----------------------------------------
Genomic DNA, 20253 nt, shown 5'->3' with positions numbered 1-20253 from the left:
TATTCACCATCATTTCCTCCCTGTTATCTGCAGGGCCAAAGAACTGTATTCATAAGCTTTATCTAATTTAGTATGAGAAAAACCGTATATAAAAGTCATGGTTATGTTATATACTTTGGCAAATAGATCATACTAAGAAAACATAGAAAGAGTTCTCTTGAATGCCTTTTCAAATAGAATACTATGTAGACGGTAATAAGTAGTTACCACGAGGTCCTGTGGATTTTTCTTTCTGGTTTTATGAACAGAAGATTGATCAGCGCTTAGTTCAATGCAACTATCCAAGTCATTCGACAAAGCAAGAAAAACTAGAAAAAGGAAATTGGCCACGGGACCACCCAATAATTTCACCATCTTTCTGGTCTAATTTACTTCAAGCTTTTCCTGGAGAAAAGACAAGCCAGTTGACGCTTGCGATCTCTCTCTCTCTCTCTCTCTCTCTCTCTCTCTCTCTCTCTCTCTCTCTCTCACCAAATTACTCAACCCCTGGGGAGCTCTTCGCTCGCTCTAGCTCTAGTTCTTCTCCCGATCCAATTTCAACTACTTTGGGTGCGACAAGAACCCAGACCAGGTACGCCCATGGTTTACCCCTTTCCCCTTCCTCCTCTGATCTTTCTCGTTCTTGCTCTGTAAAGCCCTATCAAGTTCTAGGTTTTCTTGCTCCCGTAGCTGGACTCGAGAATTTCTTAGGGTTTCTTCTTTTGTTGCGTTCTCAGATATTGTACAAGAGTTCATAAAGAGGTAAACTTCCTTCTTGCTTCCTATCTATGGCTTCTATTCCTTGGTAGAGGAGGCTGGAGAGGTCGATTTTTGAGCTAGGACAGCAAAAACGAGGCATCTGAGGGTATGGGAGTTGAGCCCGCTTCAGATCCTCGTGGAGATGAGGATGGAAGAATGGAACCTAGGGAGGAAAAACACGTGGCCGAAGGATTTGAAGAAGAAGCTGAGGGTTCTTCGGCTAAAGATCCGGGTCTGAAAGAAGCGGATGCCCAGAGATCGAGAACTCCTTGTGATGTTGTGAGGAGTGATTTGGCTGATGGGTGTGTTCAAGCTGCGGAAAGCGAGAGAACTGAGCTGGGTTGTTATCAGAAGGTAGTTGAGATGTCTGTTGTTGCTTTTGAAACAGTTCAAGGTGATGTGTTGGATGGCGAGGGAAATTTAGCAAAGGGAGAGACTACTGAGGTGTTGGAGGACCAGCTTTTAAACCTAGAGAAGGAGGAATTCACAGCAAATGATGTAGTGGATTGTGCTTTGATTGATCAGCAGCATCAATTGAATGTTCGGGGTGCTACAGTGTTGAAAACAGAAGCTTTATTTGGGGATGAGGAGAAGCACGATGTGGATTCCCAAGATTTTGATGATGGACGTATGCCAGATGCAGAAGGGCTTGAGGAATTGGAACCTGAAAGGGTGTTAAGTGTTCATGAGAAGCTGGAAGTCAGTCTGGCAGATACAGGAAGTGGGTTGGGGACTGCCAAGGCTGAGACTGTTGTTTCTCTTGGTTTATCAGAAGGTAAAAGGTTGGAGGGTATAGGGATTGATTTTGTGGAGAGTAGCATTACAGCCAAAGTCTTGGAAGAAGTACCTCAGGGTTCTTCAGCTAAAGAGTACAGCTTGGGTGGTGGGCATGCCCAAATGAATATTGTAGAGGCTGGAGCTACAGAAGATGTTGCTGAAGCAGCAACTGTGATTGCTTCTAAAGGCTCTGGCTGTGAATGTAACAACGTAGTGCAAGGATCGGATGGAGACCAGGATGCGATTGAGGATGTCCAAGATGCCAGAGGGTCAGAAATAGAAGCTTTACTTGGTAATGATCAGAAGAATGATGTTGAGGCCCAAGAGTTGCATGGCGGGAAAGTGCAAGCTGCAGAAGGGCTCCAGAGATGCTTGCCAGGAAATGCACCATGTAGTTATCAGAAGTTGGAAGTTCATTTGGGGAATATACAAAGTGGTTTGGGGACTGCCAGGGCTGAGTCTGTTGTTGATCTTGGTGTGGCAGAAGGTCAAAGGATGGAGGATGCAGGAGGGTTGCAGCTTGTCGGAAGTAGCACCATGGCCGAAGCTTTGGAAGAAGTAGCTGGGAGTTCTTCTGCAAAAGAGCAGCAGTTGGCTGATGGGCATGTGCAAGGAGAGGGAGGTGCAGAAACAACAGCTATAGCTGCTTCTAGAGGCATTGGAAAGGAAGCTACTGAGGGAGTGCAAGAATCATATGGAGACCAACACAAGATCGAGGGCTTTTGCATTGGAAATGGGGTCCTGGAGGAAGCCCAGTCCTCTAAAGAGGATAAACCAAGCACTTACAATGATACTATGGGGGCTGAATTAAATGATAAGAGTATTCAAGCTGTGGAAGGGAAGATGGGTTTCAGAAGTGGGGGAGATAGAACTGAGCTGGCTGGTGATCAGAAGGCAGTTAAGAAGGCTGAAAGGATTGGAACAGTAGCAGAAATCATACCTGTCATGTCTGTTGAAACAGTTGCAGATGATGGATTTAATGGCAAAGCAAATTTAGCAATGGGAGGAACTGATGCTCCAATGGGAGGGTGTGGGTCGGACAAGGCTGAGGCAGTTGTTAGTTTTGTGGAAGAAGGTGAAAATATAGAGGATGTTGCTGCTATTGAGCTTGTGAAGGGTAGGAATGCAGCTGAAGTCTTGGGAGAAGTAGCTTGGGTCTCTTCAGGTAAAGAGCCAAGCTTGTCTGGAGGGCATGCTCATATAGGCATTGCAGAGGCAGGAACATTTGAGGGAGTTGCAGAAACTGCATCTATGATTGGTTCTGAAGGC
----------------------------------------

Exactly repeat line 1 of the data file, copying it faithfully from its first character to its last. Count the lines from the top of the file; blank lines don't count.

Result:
Genomic DNA, 20253 nt, shown 5'->3' with positions numbered 1-20253 from the left: